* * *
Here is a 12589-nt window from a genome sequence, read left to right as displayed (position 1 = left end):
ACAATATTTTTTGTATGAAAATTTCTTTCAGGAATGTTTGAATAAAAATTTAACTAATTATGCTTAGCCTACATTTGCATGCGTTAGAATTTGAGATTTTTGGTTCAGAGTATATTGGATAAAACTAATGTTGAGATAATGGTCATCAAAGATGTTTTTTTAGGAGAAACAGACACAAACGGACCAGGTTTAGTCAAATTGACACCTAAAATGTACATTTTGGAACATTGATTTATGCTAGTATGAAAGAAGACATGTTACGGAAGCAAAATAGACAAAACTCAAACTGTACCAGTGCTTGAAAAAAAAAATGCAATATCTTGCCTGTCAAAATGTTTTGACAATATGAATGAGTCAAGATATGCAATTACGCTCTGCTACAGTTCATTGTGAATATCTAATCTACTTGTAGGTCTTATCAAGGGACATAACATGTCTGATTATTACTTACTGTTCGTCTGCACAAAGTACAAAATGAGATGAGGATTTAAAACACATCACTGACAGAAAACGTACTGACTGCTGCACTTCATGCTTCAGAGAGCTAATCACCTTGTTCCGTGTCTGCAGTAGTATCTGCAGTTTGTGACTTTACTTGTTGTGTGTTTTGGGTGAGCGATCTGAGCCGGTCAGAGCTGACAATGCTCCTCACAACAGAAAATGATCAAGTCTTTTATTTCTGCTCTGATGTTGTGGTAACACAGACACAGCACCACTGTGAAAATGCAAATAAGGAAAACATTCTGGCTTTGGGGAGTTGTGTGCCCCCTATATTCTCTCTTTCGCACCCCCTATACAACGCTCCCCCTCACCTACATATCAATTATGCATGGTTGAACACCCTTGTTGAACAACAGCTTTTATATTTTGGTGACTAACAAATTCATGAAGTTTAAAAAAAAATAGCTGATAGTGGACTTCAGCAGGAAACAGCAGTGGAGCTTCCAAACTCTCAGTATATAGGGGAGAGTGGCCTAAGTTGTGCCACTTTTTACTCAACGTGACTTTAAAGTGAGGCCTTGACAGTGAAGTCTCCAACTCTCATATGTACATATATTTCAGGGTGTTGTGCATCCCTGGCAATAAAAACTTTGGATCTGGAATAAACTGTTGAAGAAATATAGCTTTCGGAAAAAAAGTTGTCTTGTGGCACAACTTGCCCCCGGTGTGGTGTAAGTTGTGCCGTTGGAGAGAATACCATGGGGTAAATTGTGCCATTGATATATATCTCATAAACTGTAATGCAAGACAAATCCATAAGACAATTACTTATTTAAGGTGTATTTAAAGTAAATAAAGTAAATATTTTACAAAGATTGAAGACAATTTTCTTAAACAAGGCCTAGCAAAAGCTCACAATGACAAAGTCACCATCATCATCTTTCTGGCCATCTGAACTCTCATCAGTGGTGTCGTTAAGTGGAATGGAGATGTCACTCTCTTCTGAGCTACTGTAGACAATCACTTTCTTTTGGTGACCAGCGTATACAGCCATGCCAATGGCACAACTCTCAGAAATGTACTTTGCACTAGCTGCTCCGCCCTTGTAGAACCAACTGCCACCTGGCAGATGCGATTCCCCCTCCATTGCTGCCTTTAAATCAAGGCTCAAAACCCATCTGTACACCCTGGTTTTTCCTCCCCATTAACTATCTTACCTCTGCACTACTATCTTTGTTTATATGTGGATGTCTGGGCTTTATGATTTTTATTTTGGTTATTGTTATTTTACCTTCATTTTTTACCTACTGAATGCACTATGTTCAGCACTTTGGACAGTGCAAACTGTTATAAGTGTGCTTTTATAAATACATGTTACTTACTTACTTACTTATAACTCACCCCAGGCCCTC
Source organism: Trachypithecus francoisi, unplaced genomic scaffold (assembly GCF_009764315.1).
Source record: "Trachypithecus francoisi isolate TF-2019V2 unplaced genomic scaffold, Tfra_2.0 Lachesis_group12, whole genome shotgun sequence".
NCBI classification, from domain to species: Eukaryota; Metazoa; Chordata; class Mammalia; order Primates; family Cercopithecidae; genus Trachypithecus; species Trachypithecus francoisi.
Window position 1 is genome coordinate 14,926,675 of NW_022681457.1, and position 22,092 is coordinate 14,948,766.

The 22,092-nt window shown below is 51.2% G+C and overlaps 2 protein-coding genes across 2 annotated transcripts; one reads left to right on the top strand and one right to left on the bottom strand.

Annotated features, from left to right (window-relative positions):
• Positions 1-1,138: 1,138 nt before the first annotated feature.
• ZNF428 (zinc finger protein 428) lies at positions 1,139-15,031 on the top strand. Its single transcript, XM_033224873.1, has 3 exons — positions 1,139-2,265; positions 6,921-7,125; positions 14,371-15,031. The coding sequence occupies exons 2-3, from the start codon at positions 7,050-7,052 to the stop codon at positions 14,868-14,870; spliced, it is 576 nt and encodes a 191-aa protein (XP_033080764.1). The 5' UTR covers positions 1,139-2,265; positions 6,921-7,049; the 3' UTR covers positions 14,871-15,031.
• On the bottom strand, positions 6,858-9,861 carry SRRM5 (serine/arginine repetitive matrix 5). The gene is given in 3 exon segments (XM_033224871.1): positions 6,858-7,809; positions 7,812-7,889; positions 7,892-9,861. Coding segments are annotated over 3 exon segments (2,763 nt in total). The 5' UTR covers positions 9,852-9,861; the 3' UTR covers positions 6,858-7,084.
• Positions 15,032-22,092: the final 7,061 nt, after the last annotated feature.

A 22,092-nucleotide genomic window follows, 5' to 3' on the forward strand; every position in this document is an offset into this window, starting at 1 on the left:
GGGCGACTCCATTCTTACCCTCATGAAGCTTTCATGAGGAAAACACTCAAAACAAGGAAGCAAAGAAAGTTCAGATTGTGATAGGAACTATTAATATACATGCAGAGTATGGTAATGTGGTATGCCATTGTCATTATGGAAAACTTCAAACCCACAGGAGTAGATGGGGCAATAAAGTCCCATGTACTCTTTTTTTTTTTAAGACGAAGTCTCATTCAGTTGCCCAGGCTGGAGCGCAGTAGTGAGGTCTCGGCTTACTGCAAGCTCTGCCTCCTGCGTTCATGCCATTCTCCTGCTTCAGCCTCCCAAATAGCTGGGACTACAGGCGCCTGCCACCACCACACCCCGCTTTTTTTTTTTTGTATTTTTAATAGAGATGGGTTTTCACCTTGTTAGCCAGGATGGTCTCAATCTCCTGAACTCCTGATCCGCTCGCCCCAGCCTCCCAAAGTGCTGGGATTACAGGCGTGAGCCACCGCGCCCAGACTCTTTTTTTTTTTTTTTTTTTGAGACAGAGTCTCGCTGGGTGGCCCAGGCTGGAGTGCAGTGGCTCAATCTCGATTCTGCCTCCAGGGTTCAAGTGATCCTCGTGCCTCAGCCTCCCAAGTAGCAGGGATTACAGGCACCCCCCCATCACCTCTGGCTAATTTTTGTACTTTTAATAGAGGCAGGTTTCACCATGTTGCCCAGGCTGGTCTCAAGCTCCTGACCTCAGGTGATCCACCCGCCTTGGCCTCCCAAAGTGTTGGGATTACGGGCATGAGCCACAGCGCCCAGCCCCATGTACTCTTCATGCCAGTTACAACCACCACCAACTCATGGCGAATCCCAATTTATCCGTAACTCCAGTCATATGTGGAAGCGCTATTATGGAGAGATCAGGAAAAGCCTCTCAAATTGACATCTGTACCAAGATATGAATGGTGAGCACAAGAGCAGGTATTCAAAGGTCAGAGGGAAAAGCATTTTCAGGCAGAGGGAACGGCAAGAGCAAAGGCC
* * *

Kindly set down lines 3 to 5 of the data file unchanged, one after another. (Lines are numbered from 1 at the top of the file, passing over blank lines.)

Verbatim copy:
Source organism: Trachypithecus francoisi, unplaced genomic scaffold (assembly GCF_009764315.1).
Source record: "Trachypithecus francoisi isolate TF-2019V2 unplaced genomic scaffold, Tfra_2.0 Lachesis_group12, whole genome shotgun sequence".
NCBI classification, from domain to species: Eukaryota; Metazoa; Chordata; class Mammalia; order Primates; family Cercopithecidae; genus Trachypithecus; species Trachypithecus francoisi.